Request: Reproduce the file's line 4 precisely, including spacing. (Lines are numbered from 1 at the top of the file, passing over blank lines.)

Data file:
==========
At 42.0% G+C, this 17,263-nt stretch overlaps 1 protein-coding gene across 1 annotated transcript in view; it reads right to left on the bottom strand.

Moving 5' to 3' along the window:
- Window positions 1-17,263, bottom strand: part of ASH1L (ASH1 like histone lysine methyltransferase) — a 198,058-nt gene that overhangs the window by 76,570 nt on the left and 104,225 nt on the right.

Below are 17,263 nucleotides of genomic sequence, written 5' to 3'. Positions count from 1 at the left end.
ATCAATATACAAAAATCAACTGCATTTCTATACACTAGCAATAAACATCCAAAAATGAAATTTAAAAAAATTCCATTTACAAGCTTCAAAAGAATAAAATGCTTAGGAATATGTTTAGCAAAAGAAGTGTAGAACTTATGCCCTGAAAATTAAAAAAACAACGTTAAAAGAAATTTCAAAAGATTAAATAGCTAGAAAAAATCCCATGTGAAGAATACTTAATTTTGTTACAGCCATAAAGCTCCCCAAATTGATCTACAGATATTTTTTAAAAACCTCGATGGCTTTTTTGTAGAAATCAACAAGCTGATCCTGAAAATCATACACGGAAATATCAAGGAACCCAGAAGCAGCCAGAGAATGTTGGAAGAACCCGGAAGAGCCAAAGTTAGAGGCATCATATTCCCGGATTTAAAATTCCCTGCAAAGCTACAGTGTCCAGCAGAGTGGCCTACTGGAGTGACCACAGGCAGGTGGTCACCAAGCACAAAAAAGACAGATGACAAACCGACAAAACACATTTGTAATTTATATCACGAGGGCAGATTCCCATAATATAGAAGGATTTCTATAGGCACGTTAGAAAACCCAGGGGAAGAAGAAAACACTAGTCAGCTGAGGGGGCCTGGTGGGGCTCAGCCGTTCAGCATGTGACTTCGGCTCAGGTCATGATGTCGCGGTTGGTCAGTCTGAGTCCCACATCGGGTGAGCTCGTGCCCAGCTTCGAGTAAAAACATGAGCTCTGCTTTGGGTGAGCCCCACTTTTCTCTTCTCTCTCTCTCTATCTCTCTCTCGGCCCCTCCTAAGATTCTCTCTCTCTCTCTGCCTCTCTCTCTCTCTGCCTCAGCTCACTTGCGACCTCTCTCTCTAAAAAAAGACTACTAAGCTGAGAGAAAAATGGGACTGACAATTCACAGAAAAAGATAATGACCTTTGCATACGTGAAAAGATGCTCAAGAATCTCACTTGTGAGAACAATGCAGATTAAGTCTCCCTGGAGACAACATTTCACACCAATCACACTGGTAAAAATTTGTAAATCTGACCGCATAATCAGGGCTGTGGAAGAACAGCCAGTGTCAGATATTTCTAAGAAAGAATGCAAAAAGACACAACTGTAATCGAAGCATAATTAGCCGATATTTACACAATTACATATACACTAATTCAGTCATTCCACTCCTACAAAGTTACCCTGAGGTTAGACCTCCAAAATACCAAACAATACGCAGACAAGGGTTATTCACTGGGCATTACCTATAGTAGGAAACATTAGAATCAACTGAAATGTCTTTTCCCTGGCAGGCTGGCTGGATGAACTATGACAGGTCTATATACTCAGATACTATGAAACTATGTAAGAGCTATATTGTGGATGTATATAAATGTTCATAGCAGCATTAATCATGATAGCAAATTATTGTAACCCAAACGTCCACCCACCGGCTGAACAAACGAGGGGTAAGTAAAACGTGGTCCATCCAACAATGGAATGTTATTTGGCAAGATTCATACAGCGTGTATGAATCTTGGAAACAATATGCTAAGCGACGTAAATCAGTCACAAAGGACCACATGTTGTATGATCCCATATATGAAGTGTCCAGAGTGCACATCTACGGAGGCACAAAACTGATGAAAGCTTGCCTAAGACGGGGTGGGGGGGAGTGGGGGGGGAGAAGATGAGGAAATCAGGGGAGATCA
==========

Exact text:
Below are 17,263 nucleotides of genomic sequence, written 5' to 3'. Positions count from 1 at the left end.